Natalie: Yeah, yeah. And I liked what you mentioned about the oxygen, too. Now that we’re spending more time indoors just due to virtual work life or social life at the moment, it is a disadvantage to our health entirely in the sense of getting that fresh oxygen. And that’s what plants do for us, they take out the carbon dioxide in the air and they produce oxygen for us, which is wonderful, another reason to have house plants. And I think no matter what level you’re on, whether you are an experienced green thumb or not, indoor gardening, whether it’s Ingarden or it’s just indoor gardening in general, today, in today’s world it’s actually not difficult. There are many of us now do have that same vision of bringing technology to the table when it comes to plants and food. And I think that it’s now time to start taking action towards it because that’s your part of helping change the world for the better. Answering the question of like, “Oh, my God, how do we fix the world, fix the earth?” Like, “We’re doomed,” no, we’re not, if we just take daily small actions, whether it be investing in an Ingarden to save buying it from the store, save on plastic, save on wasting food. As I mentioned, I think fresh herbs and things like micro greens are the things that we waste the most because they’ll rot rather quickly. And then we end up throwing them away or don’t know how to use them in dishes or whatever it might be. And I think these challenges are now being addressed. It’s only up to us to actually take advantage of it, especially when we think of ourselves at the investment analogy I gave, how can you get the most value out of the food you’re putting in your body?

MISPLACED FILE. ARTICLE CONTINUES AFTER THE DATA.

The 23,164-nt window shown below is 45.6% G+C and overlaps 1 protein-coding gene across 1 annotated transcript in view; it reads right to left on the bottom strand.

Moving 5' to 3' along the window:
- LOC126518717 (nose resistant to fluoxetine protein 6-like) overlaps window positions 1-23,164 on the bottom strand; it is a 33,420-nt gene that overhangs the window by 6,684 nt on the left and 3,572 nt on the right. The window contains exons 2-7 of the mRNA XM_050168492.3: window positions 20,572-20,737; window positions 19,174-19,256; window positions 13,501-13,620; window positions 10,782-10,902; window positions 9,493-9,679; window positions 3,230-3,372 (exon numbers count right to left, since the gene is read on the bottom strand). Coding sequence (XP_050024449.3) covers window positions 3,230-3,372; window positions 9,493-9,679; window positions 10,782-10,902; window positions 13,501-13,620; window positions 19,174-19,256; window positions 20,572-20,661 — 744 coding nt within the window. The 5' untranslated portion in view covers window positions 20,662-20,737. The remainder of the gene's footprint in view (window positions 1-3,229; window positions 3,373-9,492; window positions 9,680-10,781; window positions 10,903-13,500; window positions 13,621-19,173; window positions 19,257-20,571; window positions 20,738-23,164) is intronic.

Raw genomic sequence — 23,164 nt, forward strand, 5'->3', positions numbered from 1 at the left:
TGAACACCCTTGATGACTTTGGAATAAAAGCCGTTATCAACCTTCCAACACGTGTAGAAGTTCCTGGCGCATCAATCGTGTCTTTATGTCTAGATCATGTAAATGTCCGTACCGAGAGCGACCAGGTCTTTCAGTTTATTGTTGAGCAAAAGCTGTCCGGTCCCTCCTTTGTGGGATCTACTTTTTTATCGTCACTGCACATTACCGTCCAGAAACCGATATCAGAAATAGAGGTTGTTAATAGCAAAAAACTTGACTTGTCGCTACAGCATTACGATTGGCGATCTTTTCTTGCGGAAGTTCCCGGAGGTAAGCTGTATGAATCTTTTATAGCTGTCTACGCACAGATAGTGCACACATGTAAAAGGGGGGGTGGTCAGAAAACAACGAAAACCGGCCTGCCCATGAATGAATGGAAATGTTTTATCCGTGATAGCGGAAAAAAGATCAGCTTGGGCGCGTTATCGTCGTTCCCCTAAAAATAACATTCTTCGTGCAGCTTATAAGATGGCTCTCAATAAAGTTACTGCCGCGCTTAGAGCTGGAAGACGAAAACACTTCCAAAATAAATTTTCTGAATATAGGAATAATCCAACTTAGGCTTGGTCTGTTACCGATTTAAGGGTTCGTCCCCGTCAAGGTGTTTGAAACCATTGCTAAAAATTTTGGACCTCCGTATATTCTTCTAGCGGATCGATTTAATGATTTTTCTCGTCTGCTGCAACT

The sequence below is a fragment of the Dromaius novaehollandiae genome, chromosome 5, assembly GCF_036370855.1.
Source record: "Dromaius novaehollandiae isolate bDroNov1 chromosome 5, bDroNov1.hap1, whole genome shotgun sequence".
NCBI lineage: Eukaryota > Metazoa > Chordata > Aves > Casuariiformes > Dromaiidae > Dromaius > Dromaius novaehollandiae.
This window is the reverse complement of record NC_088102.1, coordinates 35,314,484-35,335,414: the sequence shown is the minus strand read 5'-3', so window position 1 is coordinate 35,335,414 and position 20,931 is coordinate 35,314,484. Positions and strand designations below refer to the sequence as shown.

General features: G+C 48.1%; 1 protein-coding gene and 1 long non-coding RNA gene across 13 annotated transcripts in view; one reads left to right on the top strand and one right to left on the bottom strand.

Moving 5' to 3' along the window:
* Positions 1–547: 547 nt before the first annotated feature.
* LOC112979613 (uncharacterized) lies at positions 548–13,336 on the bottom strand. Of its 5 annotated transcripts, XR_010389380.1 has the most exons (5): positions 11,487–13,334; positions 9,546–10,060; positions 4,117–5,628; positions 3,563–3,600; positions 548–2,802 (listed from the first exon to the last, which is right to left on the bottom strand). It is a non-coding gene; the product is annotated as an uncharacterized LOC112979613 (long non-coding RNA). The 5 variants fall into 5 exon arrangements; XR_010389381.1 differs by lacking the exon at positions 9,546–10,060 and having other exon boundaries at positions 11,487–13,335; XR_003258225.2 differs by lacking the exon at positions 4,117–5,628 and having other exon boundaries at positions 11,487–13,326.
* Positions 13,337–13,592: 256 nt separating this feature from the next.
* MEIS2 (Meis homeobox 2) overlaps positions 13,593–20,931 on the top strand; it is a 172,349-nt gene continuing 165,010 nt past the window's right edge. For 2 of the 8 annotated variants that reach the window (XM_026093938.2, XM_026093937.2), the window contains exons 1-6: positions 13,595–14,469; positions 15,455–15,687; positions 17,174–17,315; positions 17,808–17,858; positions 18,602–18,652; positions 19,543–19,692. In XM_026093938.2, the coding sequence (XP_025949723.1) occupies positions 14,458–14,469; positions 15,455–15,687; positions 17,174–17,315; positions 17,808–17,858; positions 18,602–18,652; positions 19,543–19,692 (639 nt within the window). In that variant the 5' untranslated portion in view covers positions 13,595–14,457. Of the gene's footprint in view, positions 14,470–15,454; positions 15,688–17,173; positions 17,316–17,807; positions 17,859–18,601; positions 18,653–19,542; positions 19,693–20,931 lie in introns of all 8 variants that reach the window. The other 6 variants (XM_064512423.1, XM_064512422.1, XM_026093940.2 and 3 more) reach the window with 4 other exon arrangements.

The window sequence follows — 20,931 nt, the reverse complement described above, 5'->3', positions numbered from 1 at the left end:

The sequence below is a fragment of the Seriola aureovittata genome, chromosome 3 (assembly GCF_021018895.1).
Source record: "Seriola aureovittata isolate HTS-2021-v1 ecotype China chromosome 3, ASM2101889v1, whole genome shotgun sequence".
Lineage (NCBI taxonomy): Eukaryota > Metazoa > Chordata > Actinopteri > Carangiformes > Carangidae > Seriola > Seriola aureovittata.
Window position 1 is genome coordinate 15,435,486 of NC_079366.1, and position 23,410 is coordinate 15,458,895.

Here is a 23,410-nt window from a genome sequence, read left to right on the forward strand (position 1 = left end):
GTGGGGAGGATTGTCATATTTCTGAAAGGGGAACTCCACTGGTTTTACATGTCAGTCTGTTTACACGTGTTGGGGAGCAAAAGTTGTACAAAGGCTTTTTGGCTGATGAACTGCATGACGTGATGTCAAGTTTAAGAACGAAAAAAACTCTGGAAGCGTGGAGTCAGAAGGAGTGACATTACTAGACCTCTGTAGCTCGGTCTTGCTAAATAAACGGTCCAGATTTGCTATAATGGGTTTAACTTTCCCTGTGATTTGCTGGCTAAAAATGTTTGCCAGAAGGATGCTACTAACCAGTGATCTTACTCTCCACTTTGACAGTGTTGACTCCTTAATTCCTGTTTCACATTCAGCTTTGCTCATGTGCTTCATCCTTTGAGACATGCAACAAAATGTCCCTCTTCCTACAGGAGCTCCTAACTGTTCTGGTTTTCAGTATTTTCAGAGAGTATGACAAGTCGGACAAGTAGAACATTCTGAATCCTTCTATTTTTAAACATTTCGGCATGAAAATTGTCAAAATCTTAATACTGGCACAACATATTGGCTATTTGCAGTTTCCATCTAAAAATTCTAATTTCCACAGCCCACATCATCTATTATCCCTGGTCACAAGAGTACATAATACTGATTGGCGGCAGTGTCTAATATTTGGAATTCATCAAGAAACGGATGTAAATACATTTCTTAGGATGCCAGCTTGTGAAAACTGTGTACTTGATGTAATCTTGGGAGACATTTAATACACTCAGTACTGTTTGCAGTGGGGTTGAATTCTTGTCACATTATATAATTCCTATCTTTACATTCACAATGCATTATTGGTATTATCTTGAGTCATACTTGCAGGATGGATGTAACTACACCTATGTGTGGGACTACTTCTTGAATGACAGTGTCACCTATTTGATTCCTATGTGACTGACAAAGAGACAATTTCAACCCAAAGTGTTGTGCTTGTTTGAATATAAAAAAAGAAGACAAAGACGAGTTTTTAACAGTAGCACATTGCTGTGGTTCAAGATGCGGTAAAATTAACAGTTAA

Scott: I love it. I want to put a small plug in in that, which I thought was very smart. You have a subscription option. So, what I did, I bought the first one and tried it out to make sure everyone liked it in our family. And now I have it, I went back to the website and just bought the monthly subscription. So, we now get one every month, which is really cool. So, it’s exciting because it’s like opening a Christmas present or something like that, you’re like, “What am I going to get?” But I also don’t have to think about it and I don’t have to remember to go to the store to buy.” It’s right there.